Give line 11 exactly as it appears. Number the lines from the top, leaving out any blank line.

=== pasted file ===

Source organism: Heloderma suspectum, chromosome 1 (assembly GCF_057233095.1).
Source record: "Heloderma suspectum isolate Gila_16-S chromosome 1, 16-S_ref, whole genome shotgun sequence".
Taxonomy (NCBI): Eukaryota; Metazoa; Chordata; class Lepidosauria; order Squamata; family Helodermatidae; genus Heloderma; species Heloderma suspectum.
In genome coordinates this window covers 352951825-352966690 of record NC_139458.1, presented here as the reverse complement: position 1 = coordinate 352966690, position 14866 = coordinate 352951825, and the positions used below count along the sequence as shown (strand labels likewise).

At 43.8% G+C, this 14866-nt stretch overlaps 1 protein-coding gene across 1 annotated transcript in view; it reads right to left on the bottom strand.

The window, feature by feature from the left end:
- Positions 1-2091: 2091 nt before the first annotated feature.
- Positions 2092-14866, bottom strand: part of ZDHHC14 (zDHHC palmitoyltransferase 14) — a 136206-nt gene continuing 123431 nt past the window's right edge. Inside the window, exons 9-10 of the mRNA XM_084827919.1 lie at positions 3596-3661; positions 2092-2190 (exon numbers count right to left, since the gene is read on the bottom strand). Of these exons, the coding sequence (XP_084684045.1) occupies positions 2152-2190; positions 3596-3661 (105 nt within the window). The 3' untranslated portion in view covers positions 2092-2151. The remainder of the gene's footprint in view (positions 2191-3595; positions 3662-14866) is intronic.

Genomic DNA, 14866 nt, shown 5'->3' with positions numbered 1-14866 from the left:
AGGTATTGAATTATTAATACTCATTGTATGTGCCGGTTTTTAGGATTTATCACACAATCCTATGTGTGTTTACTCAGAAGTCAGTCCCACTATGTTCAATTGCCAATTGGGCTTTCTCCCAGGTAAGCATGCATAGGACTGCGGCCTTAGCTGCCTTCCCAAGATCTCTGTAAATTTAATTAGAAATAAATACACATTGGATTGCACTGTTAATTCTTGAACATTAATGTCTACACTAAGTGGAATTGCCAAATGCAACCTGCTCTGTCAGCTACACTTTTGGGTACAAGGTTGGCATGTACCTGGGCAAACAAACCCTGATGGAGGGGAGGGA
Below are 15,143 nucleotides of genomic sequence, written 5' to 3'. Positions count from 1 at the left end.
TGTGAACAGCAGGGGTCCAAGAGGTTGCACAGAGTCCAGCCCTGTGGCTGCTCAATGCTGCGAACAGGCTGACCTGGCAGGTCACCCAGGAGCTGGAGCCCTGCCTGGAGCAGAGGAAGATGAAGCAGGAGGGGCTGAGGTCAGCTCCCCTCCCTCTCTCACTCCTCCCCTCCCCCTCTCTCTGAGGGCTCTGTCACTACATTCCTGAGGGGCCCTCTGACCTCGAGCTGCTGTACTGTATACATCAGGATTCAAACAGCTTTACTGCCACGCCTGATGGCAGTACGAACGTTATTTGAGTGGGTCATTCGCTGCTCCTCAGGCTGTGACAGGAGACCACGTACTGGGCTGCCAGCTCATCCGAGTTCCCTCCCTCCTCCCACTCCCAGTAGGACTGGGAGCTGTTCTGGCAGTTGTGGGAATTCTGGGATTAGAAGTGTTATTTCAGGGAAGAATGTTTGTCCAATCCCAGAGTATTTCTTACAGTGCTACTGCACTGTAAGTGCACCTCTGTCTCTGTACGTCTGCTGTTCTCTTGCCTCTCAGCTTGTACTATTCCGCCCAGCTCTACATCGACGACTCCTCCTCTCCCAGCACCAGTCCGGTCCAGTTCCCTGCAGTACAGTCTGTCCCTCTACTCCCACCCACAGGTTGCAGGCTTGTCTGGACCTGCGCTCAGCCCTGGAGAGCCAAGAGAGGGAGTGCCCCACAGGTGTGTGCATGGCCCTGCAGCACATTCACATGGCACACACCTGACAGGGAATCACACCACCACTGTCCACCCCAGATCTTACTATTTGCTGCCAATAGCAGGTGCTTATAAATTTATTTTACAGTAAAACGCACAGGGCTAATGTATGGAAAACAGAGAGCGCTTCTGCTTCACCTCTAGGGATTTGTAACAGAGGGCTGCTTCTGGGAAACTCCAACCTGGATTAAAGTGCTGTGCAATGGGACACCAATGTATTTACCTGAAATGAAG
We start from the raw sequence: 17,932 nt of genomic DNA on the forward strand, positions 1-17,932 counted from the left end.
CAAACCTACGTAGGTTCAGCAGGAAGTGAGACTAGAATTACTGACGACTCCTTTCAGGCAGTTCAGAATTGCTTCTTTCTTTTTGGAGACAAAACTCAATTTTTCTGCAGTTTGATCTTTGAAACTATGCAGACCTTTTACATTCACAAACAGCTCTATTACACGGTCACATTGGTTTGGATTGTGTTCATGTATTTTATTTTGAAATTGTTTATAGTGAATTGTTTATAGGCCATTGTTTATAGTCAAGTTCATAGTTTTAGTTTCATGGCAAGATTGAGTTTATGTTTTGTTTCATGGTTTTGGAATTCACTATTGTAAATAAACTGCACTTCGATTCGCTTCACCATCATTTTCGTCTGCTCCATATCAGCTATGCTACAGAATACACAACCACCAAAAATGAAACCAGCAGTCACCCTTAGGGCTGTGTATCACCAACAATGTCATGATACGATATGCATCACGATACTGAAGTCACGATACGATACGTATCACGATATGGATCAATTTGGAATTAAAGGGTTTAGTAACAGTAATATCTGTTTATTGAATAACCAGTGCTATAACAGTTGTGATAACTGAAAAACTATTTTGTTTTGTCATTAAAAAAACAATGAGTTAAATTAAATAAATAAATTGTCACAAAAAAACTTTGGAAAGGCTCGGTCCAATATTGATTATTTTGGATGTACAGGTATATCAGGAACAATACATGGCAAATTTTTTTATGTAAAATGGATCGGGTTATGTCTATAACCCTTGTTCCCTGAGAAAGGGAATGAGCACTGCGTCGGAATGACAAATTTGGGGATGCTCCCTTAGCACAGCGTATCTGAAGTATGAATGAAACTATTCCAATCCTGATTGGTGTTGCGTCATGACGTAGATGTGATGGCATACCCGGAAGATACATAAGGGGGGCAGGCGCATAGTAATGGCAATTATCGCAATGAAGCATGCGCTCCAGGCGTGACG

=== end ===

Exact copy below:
Below are 15,143 nucleotides of genomic sequence, written 5' to 3'. Positions count from 1 at the left end.